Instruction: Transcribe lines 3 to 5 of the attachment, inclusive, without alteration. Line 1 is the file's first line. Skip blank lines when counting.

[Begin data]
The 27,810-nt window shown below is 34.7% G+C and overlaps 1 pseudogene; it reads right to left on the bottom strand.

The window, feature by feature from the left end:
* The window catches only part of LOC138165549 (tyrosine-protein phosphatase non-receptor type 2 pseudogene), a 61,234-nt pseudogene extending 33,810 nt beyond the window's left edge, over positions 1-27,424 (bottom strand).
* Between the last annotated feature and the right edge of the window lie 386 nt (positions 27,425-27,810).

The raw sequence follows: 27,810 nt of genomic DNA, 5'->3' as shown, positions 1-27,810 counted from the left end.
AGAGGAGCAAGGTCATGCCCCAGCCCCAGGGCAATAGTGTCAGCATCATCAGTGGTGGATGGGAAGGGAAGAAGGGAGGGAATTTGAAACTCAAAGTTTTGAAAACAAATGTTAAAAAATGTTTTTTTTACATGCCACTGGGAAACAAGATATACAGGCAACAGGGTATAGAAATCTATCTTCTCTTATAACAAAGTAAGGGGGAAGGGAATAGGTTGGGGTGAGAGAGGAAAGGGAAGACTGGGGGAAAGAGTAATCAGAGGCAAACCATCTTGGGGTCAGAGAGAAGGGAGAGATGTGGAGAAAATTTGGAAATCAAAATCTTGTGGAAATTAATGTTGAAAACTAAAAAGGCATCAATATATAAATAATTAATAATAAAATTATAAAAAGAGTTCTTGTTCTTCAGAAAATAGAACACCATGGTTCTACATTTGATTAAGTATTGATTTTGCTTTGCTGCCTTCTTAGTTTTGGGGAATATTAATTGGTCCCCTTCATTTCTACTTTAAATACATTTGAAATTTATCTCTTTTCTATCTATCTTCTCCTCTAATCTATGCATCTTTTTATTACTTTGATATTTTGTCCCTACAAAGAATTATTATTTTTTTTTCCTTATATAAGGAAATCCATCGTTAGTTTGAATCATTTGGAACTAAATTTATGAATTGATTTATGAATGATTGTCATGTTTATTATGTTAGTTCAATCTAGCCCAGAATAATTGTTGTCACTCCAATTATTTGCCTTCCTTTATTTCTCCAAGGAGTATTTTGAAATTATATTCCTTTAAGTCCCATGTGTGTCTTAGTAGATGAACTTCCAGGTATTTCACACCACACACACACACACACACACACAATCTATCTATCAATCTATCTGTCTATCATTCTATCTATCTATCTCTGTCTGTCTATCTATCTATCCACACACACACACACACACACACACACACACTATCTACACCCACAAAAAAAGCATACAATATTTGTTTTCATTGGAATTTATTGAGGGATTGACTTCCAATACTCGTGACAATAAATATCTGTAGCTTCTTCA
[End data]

* The window catches only part of LOC138165549 (tyrosine-protein phosphatase non-receptor type 2 pseudogene), a 61,234-nt pseudogene extending 33,810 nt beyond the window's left edge, over positions 1-27,424 (bottom strand).
* Between the last annotated feature and the right edge of the window lie 386 nt (positions 27,425-27,810).

The raw sequence follows: 27,810 nt of genomic DNA, 5'->3' as shown, positions 1-27,810 counted from the left end.